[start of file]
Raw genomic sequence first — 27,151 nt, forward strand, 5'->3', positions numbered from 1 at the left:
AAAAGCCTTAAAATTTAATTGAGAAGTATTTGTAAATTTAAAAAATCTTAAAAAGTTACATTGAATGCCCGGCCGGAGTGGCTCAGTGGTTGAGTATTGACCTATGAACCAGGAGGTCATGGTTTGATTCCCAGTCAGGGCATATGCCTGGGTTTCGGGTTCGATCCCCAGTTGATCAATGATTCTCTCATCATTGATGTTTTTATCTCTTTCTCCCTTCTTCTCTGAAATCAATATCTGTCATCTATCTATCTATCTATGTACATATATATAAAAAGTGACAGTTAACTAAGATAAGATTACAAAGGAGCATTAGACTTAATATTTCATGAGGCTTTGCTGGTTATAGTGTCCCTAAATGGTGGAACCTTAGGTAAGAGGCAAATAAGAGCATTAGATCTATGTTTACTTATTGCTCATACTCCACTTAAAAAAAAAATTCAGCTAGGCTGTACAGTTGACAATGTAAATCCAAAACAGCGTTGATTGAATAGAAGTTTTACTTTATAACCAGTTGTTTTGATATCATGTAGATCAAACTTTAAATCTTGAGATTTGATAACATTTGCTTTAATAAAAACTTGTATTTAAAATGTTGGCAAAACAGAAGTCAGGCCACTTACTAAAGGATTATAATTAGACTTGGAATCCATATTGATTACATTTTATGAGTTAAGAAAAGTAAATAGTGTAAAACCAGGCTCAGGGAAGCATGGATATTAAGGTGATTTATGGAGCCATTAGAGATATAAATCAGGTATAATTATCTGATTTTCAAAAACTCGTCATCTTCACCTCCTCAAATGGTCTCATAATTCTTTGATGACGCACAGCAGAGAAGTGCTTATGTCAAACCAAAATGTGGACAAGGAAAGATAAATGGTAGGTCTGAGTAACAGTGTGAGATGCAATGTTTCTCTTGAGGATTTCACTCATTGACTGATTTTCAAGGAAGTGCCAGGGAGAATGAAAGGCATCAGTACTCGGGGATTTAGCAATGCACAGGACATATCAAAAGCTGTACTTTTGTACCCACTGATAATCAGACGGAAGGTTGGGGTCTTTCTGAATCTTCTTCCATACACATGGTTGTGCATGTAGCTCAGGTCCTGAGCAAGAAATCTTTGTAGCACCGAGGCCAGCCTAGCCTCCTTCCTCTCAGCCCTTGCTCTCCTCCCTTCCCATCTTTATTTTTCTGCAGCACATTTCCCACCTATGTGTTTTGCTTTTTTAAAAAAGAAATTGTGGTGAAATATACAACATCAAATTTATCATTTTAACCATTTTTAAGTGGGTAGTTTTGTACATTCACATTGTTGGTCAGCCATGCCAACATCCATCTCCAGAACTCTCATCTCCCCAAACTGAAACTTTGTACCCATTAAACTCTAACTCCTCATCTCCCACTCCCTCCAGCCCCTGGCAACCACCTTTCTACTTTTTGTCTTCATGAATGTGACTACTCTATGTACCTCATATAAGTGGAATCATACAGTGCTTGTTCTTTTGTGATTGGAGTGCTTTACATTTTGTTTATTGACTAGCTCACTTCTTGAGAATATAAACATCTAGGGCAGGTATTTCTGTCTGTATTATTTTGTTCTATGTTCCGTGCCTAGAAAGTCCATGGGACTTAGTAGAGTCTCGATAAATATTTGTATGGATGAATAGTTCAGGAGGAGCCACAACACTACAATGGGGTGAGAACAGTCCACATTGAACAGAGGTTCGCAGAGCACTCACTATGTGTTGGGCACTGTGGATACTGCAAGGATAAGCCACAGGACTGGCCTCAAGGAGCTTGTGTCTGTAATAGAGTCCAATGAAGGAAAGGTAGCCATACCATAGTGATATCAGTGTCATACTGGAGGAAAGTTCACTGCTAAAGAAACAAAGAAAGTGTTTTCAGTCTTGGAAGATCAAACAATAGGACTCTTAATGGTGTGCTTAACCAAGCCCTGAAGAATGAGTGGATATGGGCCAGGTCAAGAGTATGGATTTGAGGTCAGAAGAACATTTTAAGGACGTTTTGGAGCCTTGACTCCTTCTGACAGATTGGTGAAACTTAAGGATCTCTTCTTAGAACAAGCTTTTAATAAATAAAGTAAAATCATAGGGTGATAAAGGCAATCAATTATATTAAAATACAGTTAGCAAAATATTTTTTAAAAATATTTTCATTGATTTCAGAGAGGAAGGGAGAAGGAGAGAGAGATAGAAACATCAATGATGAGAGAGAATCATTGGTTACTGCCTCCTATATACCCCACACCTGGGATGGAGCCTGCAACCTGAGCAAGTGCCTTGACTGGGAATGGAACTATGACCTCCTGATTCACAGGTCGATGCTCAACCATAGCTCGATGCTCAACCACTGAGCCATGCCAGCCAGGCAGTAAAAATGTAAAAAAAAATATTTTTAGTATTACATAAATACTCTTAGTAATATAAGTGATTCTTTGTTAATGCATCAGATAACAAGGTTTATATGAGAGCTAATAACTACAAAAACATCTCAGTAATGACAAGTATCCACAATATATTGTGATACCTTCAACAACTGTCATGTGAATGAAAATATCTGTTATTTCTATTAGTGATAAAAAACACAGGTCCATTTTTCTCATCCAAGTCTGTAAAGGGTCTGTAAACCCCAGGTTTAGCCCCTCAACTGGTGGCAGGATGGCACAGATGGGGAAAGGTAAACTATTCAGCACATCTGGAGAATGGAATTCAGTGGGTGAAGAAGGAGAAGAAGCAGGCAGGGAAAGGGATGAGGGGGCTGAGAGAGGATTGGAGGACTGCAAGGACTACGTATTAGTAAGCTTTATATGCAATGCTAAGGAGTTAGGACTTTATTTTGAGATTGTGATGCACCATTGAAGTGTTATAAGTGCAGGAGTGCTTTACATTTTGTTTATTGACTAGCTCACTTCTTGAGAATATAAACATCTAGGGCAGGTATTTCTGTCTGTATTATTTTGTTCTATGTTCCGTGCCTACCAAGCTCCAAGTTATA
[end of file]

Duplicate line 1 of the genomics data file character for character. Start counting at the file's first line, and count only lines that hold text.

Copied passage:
Raw genomic sequence first — 27,151 nt, forward strand, 5'->3', positions numbered from 1 at the left: